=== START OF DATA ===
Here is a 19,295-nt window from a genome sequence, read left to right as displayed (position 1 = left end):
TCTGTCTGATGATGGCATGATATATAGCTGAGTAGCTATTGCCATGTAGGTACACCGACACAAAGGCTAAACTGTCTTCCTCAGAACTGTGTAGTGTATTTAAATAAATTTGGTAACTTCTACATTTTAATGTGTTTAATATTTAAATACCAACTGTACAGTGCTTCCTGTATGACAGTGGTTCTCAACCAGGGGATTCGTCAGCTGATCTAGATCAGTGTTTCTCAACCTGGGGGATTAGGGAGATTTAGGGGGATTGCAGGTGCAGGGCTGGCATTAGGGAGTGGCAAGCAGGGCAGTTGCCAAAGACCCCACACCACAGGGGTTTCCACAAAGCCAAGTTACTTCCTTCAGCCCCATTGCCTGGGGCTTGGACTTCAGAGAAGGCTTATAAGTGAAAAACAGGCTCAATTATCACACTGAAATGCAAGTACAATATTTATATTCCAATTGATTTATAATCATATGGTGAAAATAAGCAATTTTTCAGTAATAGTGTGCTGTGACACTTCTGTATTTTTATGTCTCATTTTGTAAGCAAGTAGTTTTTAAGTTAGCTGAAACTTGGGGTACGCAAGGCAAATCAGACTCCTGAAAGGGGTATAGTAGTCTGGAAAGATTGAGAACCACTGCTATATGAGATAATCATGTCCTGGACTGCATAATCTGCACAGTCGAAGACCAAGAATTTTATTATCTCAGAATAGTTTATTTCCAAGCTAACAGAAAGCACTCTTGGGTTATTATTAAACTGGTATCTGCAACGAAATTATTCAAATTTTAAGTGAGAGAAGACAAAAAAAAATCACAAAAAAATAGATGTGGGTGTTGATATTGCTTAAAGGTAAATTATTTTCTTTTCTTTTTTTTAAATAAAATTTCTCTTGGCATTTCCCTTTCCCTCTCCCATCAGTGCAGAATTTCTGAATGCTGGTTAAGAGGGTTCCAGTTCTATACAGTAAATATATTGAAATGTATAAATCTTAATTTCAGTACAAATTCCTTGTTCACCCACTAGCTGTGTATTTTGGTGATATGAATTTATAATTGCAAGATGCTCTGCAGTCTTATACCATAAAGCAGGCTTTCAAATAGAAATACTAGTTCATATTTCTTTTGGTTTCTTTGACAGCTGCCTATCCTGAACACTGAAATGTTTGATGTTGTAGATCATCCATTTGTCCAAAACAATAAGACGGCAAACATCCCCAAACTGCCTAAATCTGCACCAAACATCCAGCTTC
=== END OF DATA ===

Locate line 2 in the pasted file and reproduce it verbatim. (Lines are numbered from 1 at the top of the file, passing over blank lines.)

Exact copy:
TCTGTCTGATGATGGCATGATATATAGCTGAGTAGCTATTGCCATGTAGGTACACCGACACAAAGGCTAAACTGTCTTCCTCAGAACTGTGTAGTGTATTTAAATAAATTTGGTAACTTCTACATTTTAATGTGTTTAATATTTAAATACCAACTGTACAGTGCTTCCTGTATGACAGTGGTTCTCAACCAGGGGATTCGTCAGCTGATCTAGATCAGTGTTTCTCAACCTGGGGGATTAGGGAGATTTAGGGGGATTGCAGGTGCAGGGCTGGCATTAGGGAGTGGCAAGCAGGGCAGTTGCCAAAGACCCCACACCACAGGGGTTTCCACAAAGCCAAGTTACTTCCTTCAGCCCCATTGCCTGGGGCTTGGACTTCAGAGAAGGCTTATAAGTGAAAAACAGGCTCAATTATCACACTGAAATGCAAGTACAATATTTATATTCCAATTGATTTATAATCATATGGTGAAAATAAGCAATTTTTCAGTAATAGTGTGCTGTGACACTTCTGTATTTTTATGTCTCATTTTGTAAGCAAGTAGTTTTTAAGTTAGCTGAAACTTGGGGTACGCAAGGCAAATCAGACTCCTGAAAGGGGTATAGTAGTCTGGAAAGATTGAGAACCACTGCTATATGAGATAATCATGTCCTGGACTGCATAATCTGCACAGTCGAAGACCAAGAATTTTATTATCTCAGAATAGTTTATTTCCAAGCTAACAGAAAGCACTCTTGGGTTATTATTAAACTGGTATCTGCAACGAAATTATTCAAATTTTAAGTGAGAGAAGACAAAAAAAAATCACAAAAAAATAGATGTGGGTGTTGATATTGCTTAAAGGTAAATTATTTTCTTTTCTTTTTTTTAAATAAAATTTCTCTTGGCATTTCCCTTTCCCTCTCCCATCAGTGCAGAATTTCTGAATGCTGGTTAAGAGGGTTCCAGTTCTATACAGTAAATATATTGAAATGTATAAATCTTAATTTCAGTACAAATTCCTTGTTCACCCACTAGCTGTGTATTTTGGTGATATGAATTTATAATTGCAAGATGCTCTGCAGTCTTATACCATAAAGCAGGCTTTCAAATAGAAATACTAGTTCATATTTCTTTTGGTTTCTTTGACAGCTGCCTATCCTGAACACTGAAATGTTTGATGTTGTAGATCATCCATTTGTCCAAAACAATAAGACGGCAAACATCCCCAAACTGCCTAAATCTGCACCAAACATCCAGCTTC